"It is a honor to be first UFC female fighter in this division." - Claudia Gadelha
The two-word response has been heard before over the years, but it never fails to excite, especially when it comes from a young lady from Brazil who isn’t just looking to make history as the first strawweight fighter to compete in the UFC on Wednesday night, but to make some noise heard throughout the MMA world.
So Claudia Gadelha, what should UFC fans who have never seen you fight before expect when you take on Tina Lahdemaki?
Bold words, but ones MMA observers believe she has the skill and mindset to back up come fight night in Atlantic City. Simply put, while 16 of the best 115-pound female fighters are battling it out in Las Vegas on season 20 of The Ultimate Fighter in a quest to crown the UFC’s first strawweight champion, many think that the division’s best will be opening up the UFC Fight Night card tomorrow night.
Gadelha, 26, didn’t want to comment on TUF 20 or make a pick for who will emerge victorious from the show, just saying that the choice to stay out of the reality show competition “was a decision made with my coaches; this was a better way.” But she has made headlines due to some heated Twitter exchanges with the show’s Felice Herrig and Carla Esparza, and anticipation is building for a showdown between “Claudinha” and her rivals, especially since two bouts with Esparza were cancelled while the two were part of the Invicta roster.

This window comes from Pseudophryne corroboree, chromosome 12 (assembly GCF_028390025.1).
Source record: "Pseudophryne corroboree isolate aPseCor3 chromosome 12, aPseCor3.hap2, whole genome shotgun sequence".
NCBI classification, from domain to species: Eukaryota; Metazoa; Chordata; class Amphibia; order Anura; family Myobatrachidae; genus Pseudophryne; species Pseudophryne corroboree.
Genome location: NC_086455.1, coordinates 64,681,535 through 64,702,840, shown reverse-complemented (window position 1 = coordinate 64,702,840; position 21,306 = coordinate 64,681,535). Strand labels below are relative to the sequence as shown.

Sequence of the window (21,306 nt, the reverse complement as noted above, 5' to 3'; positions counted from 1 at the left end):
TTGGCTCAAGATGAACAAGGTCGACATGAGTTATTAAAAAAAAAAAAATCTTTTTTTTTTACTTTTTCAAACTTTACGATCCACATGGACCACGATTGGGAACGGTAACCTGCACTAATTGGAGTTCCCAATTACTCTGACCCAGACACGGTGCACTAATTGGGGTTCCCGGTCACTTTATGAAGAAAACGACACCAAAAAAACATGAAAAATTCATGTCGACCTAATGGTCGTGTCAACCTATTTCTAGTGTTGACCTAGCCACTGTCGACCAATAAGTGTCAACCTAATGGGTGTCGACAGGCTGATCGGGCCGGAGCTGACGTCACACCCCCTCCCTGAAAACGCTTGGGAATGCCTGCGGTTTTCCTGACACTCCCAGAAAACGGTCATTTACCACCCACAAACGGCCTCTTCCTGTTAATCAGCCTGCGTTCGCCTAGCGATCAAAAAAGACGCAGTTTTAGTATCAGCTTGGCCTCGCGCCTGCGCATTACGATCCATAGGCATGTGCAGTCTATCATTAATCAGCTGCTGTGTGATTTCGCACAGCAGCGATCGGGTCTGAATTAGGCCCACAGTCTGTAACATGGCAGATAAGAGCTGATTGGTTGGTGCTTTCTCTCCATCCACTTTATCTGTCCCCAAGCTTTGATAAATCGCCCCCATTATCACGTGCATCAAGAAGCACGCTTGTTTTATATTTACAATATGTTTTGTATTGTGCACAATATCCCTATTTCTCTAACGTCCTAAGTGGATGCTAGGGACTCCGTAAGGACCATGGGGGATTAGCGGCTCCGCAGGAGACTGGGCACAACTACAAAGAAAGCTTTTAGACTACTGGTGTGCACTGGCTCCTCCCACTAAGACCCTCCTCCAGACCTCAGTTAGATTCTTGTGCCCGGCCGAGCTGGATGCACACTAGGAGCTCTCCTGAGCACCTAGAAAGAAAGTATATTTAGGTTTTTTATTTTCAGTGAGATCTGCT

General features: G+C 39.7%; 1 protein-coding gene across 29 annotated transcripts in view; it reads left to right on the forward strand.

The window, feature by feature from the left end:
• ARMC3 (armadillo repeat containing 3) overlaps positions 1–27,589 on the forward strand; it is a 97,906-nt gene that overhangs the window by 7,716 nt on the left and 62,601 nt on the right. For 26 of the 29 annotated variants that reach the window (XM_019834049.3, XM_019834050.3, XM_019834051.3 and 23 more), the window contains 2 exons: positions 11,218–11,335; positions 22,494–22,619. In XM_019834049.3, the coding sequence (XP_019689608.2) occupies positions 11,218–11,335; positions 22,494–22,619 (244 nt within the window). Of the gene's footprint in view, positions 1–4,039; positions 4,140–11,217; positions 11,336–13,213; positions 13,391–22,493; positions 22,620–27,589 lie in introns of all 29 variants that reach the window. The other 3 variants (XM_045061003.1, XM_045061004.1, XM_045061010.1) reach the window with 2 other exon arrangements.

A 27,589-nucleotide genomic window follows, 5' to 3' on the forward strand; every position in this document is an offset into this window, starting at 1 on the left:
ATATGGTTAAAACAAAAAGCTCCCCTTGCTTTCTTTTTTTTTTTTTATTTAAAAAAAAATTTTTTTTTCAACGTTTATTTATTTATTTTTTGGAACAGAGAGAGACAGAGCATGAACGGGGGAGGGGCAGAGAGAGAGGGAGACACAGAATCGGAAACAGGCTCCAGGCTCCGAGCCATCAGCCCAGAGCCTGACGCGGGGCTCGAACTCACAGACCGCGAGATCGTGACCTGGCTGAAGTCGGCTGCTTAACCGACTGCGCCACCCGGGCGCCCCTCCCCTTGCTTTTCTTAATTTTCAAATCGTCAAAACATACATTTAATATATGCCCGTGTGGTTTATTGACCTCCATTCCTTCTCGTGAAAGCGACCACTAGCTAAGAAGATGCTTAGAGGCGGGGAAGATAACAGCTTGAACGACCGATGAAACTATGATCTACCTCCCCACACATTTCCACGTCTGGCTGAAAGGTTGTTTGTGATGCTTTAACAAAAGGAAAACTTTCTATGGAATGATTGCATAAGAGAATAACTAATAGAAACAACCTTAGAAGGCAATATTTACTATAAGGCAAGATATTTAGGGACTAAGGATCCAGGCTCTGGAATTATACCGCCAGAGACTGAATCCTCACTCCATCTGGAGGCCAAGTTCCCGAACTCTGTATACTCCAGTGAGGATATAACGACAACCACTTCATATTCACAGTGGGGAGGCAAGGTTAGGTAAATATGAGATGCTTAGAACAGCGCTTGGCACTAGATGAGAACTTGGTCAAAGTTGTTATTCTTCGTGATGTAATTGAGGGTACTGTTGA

It’s a great way to kick off the division in the UFC, and that’s even before the first bell rings between Gadelha and Finland’s unbeaten Lahdemaki, who the Mossoro native describes as “a fighter with a lot of strong points” while also declaring that “it will be a very good fight.”
In the days leading up to the biggest moment of her career, which she calls “a dream coming true,” Gadelha is calm, cool, and collected. Yes, there’s the always grueling weight cut (the main reason why she didn’t compete on TUF, as making weight repeatedly over the course of the competition would have been too much), but other than that, it’s business as usual for the Brazilian Jiu-Jitsu black belt, and a lot of that credit may go to the folks she surrounds herself with, namely the Nova Uniao team in Rio de Janeiro.
“The preparation itself is always for the moment, but it is guaranteed to be strong and hard,” she said. “My team is essential for this.”
The first lady of the renowned squad helmed by coaches André Pederneiras and Jair Lourenço and which has produced countless world-class fighters, including Jose Aldo and Renan Barao, Gadelha’s fight game has been forged in fire, making her decision to leave home to train in Rio a wise one, even if it didn’t always seem that way.
“It was hard in the beginning, but now everyone respects my work,” said Gadelha, who turned pro in 2008 with a 17-second armbar submission win over Elaine Leite. Ten more wins have followed, six in the first round, and as far as international experience goes, she defeated current UFC bantamweight Valerie Letourneau in Quebec, and stopped Ayaka Hamasaki in Kansas City in her Invicta debut last July. But did she ever think she would be putting on gloves with UFC printed on them?
“I always believed in that,” she said. “It is a very fast growing division with many strong fighters.”
Gadelha may be the strongest and the one with the complete package that make it grow even faster in the eyes of UFC fans. That’s the plan for the future, but for now, she’s enjoying the fact that a hundred years from now, she’ll have a place in the history books.
“It is a honor to be first UFC female fighter in this division.”